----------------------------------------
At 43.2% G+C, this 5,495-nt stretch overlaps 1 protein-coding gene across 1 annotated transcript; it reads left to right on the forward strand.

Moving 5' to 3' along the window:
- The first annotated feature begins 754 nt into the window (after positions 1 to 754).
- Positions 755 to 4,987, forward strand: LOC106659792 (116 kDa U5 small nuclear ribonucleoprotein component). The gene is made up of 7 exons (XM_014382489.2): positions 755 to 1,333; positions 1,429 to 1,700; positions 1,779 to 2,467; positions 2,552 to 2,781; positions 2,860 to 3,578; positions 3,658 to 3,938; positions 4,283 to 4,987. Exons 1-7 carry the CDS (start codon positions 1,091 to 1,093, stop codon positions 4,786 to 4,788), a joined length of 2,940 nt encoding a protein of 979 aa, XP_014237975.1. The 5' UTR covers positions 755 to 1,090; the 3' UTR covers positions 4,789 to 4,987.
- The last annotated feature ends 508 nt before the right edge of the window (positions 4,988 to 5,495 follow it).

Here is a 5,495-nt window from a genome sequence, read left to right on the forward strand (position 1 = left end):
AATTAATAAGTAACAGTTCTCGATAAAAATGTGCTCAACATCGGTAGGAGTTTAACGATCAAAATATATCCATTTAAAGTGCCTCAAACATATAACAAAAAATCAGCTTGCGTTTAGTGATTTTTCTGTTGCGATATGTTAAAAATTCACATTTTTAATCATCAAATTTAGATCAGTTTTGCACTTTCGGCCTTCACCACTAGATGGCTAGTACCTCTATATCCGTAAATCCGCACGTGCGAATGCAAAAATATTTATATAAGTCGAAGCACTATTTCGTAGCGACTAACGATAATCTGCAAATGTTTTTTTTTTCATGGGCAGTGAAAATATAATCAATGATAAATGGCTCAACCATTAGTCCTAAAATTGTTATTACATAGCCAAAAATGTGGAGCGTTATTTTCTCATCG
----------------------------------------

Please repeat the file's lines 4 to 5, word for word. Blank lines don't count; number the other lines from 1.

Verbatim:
- Positions 755 to 4,987, forward strand: LOC106659792 (116 kDa U5 small nuclear ribonucleoprotein component). The gene is made up of 7 exons (XM_014382489.2): positions 755 to 1,333; positions 1,429 to 1,700; positions 1,779 to 2,467; positions 2,552 to 2,781; positions 2,860 to 3,578; positions 3,658 to 3,938; positions 4,283 to 4,987. Exons 1-7 carry the CDS (start codon positions 1,091 to 1,093, stop codon positions 4,786 to 4,788), a joined length of 2,940 nt encoding a protein of 979 aa, XP_014237975.1. The 5' UTR covers positions 755 to 1,090; the 3' UTR covers positions 4,789 to 4,987.
- The last annotated feature ends 508 nt before the right edge of the window (positions 4,988 to 5,495 follow it).